Tag Archives: jams & jellies

Lost in a jam session & can’t stop. Please send help…and toast or biscuits!

Raspberry and red plum and blackberry...oh my!

Last month, fellow blogger Kirsten at Comfortably Domestic posted several stories about the jam she was canning. Strawberry, to be exact. Since then, I’ve had jelly on my brain (figuratively, of course). I used to can things every summer but that was years ago when we still lived in Owasso, Oklahoma. Summers there were not as unbearable as they are here. Once we moved to Houston, the heat and humidity killed my desire to can anything, since it required hours spent over a hot stove. Then I saw Kirsten’s strawberry jam, and became a woman obsessed. She planted a seed; a crazy demon jelly seed. Suddenly, I couldn’t walk past fruit without imagining it cooked into jelly or jam and packed into cute little Mason jars. Heaven help me; I do love a Mason jar.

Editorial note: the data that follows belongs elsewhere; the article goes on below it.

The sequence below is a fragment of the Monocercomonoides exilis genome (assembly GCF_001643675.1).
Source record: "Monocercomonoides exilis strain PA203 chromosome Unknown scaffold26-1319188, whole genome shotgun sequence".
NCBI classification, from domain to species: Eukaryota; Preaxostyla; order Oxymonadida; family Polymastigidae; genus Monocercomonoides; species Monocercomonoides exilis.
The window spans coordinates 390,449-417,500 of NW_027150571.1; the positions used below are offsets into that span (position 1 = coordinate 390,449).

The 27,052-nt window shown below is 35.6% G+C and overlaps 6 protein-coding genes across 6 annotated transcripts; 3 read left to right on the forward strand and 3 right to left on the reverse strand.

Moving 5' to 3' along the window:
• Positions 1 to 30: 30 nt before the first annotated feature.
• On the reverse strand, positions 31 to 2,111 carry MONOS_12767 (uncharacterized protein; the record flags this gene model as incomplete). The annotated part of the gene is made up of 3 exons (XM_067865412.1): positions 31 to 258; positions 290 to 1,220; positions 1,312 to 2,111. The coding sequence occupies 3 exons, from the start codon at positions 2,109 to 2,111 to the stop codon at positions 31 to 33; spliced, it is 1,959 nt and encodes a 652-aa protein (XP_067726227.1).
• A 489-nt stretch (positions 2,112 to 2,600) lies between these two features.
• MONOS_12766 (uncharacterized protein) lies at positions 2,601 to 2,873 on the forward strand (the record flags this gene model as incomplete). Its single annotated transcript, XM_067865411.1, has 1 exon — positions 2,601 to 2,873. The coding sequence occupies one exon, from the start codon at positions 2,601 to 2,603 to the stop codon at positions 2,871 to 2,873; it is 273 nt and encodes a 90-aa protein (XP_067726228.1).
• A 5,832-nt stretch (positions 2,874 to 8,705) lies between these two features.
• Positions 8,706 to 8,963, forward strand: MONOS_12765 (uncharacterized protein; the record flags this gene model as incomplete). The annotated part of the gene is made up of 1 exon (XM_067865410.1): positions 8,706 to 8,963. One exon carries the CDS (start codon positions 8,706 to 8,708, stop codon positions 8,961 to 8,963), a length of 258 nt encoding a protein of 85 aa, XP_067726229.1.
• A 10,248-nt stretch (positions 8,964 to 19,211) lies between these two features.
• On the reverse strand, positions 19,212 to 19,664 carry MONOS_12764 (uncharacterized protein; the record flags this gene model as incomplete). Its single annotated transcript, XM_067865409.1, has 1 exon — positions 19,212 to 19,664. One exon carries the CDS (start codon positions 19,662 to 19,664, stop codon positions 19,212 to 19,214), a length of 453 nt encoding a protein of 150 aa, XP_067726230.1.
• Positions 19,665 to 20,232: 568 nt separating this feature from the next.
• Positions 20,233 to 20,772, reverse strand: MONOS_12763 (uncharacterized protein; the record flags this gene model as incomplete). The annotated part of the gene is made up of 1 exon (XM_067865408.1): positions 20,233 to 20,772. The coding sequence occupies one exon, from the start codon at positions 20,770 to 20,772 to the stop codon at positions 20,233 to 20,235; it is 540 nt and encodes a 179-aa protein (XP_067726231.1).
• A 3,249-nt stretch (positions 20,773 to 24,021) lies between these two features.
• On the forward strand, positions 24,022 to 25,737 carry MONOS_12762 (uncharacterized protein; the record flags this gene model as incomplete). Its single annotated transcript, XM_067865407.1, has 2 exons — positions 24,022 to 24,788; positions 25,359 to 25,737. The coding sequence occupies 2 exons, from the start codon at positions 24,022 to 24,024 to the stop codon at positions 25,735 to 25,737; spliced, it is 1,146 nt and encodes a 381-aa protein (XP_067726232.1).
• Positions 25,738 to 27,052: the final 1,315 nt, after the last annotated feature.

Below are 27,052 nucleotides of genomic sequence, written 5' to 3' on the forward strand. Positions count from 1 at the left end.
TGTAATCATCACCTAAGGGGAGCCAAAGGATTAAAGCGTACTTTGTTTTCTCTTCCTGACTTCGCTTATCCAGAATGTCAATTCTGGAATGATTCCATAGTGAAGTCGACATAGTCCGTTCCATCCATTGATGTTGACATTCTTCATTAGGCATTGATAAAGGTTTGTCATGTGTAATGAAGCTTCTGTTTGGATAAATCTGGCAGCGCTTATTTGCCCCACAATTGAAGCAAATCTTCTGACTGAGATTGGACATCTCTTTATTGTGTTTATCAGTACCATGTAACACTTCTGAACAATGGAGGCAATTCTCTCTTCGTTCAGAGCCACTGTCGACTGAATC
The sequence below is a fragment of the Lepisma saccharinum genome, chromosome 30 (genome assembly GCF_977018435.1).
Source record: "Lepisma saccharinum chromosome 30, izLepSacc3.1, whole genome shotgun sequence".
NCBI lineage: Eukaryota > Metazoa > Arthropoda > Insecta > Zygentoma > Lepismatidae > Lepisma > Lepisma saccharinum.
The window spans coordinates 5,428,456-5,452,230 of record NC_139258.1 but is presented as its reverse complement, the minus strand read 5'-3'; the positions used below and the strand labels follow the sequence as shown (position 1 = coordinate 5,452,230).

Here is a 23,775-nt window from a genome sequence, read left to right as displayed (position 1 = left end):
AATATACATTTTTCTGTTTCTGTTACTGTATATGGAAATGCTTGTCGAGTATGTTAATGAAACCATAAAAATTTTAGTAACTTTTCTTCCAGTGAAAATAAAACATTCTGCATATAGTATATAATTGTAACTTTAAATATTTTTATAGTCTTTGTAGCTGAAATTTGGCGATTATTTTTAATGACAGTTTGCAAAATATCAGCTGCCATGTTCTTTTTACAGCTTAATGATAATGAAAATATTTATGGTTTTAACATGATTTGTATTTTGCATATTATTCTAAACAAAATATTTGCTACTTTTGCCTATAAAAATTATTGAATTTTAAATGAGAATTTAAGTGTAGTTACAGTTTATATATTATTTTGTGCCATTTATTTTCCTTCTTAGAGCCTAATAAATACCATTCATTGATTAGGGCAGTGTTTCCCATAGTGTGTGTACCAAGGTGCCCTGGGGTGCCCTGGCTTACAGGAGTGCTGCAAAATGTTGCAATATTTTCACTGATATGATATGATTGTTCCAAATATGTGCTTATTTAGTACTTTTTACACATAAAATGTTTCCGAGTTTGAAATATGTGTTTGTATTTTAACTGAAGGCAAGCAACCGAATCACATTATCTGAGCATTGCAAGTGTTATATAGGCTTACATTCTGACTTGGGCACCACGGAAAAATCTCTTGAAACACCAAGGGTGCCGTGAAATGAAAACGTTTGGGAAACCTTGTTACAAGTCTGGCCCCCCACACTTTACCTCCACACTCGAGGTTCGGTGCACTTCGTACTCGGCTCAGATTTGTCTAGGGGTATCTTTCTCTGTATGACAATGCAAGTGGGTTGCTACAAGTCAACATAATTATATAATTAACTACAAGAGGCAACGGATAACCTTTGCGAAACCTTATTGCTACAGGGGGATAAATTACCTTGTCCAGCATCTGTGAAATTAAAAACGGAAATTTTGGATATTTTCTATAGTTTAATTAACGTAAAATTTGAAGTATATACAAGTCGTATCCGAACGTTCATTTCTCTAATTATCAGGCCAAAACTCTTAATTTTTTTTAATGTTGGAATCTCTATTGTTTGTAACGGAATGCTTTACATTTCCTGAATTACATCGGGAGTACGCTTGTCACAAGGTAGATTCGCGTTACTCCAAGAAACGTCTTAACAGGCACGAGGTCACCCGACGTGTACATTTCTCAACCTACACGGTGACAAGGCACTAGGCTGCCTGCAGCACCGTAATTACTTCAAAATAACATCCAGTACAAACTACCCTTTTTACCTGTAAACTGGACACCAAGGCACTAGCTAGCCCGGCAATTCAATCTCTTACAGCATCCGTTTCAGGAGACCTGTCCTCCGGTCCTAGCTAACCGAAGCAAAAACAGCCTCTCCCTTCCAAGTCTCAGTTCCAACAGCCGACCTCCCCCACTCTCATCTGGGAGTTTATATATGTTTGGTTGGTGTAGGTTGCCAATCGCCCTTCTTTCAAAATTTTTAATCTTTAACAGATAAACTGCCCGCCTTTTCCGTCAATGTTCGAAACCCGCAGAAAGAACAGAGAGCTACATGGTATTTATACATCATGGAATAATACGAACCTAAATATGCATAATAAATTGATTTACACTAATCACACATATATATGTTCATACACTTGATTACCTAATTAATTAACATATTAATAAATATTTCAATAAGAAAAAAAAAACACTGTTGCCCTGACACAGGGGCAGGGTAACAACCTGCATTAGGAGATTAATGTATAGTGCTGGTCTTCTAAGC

Enter the $1.00 raspberry sale at my local grocery store. As we walked into the produce department, I was slapped in the face by a poster board sign that read “Raspberries – $1.00 a box!” Yeah, you bet your sweet ass it deserved an explanation point, Mr. Produce Stocker Man. Those little boxes have been going for $4.00 all summer. Naturally, I grabbed 10 boxes and thought about grabbing 10 more. Thanks to a spontaneous intervention from The Complete Package, I stuck with the original 10. But as soon as we got home, I broke out the sugar, pectin and jars and got to work. As I said, I was a little jelly obsessed.

Sweet little jars of fruity goodness; labels are print-your-own stickers